Wednesday, September 12, 2007

Capitalism, Class, and the Matrix of Domination

Capitalism, Class, and the Matrix of the Domination’s thesis is “If race is socially constructed and doesn’t exist otherwise, and if human beings don’t have to be afraid of one another, then where does racism come from? Why all the oppression and hostility and violence over something that’s made up? And why would people make it up this way in the first place?” (41)

Johnson begins this article by telling how capitalism works which is simply “to turn money into more money.” (42) He tells of how capitalists’ main goal is to invest their money into pretty much anything as long as it makes them profit. No matter whether the product causes harm or provides benefits to people their main goal is make money. How capitalists invest their money is up to them and the values they hold close. Johnson says, “but the system itself doesn’t depend on such moral or ethical considerations, because profit is profit and there’s no way to tell “good” money from “bad.”’ (42) Capitalists earn their money from the products they sell which has to be sold more than what they paid for. In other words, the products are worth more than what the workers are making to make or produce the product. Workers really do not have a choice in the matter cause in this world either you are the person to set the rules, Capitalists, or you are the one to abide by them and hold on to your job, Workers. Johnson then further expands the article by stating the relationship between capitalism and class. It is because of capitalism why we have rich, upper-class, middle-class, and lower-class people. “The class system offers little security and takes an emotional toll” (44) on “employed members of the working class as well as many of those in the middle-class” (44). People within these classes have a very small chance of advancement in the workforce because of the new jobs which are created offers very little chance of advancement also these jobs are low-paying. Yet, Johnson relates all of this to how capitalism was the start of slavery. “Eli Whitney’s invention of the cotton gin in 1792 made it possible to process far more cotton than before.” (45) It was because of this that other planters became “greedy” and wanted to make more money but for cheap. So, they set out and “recruited” slaves to do the work for them for no money instead of at least providing them with enough to have a decent standard of living. This wasn’t the only time that white people’s greed got the best of them. It was also during the times when they were trying to obtain more land as well as raw materials. “Whites managed to take what they wanted through a combination of conquest, genocide, and a complex array of treaties that were routinely ignored.” (45) It was because of this that whites made their race the most privileged because they needed something to justify their actions and make what was wrong right.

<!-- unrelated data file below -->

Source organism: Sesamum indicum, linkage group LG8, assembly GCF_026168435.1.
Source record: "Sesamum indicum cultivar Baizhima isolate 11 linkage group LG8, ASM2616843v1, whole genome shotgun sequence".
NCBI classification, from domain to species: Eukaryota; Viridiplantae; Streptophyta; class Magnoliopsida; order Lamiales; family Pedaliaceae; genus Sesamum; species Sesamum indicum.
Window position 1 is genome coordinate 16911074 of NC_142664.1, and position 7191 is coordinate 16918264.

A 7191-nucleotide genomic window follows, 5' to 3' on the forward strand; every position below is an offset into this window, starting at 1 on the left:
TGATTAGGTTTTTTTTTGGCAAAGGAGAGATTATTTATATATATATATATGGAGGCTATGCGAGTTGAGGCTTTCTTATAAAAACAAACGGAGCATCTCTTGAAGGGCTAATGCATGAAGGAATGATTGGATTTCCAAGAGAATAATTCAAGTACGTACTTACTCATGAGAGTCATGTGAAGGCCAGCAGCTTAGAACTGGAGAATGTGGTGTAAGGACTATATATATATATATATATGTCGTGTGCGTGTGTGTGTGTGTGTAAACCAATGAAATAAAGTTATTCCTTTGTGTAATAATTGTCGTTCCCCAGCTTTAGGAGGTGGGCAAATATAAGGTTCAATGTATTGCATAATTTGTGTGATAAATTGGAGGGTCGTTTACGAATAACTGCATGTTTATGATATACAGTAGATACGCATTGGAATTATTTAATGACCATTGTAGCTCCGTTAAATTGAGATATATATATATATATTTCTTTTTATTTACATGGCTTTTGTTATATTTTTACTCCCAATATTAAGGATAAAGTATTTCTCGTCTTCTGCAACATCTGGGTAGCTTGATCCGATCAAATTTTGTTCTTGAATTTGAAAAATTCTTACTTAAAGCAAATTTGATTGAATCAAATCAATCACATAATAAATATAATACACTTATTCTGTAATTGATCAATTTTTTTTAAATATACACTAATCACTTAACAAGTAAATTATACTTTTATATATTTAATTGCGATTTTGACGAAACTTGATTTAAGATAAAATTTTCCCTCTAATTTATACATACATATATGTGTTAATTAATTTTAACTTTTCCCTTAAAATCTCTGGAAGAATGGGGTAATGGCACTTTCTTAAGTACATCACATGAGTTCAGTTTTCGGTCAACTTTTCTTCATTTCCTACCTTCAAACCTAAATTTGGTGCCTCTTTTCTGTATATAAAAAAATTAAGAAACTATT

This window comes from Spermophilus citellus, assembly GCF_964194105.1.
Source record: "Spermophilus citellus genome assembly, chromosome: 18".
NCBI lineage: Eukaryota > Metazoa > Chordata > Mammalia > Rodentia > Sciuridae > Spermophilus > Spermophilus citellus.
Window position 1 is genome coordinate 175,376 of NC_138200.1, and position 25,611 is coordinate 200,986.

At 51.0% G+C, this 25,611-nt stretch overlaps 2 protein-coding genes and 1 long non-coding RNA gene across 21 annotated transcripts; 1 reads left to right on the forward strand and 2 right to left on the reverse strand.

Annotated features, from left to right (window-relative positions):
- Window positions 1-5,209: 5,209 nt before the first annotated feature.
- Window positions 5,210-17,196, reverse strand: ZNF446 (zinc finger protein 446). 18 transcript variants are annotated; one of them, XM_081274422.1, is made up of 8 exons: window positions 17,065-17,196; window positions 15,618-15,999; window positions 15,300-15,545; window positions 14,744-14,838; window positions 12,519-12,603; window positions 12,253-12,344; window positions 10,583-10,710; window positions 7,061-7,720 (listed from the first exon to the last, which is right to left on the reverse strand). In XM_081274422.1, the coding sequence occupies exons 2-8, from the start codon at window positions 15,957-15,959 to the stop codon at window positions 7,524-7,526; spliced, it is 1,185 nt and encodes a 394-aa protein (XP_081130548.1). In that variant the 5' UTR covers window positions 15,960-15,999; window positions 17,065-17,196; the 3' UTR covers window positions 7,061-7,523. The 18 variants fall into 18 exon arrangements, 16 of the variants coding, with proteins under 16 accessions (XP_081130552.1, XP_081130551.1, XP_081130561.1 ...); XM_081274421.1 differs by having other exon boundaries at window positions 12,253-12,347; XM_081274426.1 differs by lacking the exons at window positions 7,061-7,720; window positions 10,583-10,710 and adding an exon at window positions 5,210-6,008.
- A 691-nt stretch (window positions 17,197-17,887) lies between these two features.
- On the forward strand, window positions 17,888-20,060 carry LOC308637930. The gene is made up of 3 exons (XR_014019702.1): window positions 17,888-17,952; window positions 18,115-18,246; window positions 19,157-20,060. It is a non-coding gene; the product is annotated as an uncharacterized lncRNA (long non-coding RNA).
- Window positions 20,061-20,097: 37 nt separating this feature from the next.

This article brings about the question, if this is how racism begun and the root to all of the violence and hostility which exists why haven’t it gone away yet? Which I believe Johnson makes a point of by stating how capitalism is a strong part of our society today. Many capitalists exist and still attempt to find workers to work for them for as little as possible. Much of this is seen in a lot of the outsourcing America does today. With all of the inequality that still exists in the class system I don’t think racism, violence and all the hostility which exist will go away. As long as people have to fight for their place this will continue to be an on-going battle.

Johnson does a really good job of explaining exactly how everything came about. I found this to be another interesting article. This article showed me how connected things are and if you don’t pay close attention to them you miss out on a lot. I never would’ve related capitalism to slavery let alone the affects it has on race, class, sexual orientation, and disabilities. It opened my eyes to reality and allowed me to critically analyze our society and this world we live in.

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